My “Get out of Debt” Journey: Part 4
My husband and I had finally gotten serious about getting out of debt and had been slowly making progress for several months. Although we faced the usual difficulties that come with living and breathing, we soon discovered that the biggest obstacle was ourselves. Our own enthusiasm and motivation were starting to fade, and we were getting a little sloppy about sticking to our budget. We needed a support system to keep us on track.
At the time, I was participating in an online forum that focused on credit cards and consumer debt. The folks on that message board gave me another set of accountability partners, in addition to our classmates in Financial Peace University (FPU). Having a support group is extremely important to anyone pursuing a long-term goal, whether it’s weight loss, getting out of debt, or getting a college education. The great thing about the online forum was that many of the posters were further along in the process than I was, so I got to seem them do a “victory dance” when they finally paid off that last bill. It was very motivating.
Sometimes I had to post messages to my online friends to psych myself up. Here is one post of mine from 2004 to show you what I mean:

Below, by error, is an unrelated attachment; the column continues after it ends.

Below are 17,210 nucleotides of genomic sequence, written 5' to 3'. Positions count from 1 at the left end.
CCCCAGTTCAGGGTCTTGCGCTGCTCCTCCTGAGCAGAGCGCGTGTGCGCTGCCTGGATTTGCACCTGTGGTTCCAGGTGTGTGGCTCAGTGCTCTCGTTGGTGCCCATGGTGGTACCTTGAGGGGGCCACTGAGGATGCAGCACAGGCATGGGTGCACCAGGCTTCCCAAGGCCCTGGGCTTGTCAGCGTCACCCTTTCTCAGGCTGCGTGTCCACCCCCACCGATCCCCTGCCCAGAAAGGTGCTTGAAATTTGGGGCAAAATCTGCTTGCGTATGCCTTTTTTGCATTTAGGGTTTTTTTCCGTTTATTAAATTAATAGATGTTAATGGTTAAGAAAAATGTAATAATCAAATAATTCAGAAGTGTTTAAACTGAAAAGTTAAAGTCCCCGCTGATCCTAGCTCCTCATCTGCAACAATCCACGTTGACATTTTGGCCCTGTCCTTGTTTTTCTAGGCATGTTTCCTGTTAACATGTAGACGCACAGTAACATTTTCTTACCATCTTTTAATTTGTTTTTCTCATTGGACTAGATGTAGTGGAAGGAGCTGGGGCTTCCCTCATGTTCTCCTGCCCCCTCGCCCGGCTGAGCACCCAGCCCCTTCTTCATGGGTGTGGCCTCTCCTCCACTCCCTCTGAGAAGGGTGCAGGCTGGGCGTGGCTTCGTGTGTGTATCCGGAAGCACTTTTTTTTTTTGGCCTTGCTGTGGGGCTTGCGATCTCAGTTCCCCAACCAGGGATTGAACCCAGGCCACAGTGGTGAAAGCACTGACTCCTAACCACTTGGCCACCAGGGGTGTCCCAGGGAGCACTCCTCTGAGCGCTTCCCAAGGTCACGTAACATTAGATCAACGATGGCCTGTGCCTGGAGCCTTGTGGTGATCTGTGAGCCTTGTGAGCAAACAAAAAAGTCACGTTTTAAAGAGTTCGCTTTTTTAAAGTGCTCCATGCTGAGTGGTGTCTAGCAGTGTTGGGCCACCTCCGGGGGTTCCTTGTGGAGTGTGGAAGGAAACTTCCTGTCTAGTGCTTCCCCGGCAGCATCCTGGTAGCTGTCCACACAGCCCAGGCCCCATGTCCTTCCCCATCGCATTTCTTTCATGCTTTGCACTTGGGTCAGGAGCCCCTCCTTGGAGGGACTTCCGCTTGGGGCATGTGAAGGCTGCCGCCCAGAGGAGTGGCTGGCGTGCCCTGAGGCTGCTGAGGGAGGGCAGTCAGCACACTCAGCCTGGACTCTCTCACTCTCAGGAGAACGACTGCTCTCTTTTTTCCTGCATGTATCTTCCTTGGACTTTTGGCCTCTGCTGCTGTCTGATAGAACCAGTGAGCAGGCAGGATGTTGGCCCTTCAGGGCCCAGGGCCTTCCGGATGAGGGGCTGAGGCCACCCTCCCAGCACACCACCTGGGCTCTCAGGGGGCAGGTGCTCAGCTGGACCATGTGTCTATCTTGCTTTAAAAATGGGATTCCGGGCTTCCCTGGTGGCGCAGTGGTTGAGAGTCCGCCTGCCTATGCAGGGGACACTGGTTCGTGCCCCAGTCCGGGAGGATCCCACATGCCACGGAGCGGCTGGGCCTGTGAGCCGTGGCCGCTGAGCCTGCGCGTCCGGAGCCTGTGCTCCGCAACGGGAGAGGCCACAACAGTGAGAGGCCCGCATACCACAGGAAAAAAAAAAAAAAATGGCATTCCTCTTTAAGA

“Before now, we’ve been making extra payments willy-nilly, then slacking off every time something came up. Problem is, something’s always gonna come up. But starting now, we’re getting lean and mean.
No more eating out every time we get tired. We’re putting $100 a month in an envelope for “blow money.” When it’s gone, no more fun and games until next month.
The Dodge Neon needs a new air conditioner. It will have to wait. I only drive five miles to work, and I can stand to be hot for ten minutes. Fixing it will be our reward once the other car is paid off.
The Ford Taurus could use some dent repair and a new paint job. Tough. It can wait until the credit card debt is all paid off.
No more using the Emergency Fund for non-emergencies. I have about $200 in my Paypal account that we can use for Christmas. Any other non-budget items will have to be negotiated at a family conference. According to the snowball calculator, we can be debt free (except the house) in about 18 months. Yippee! Now for the hard part–DOING IT!”
We had a couple of smaller bills that we were able to pay off within a few months. It felt so good that I took one “Paid in Full” receipt and hung it on the refrigerator for several weeks. It made me smile every time I looked at it.
But I also had a much bigger motivator to keep me going. I’ll tell you about it next time.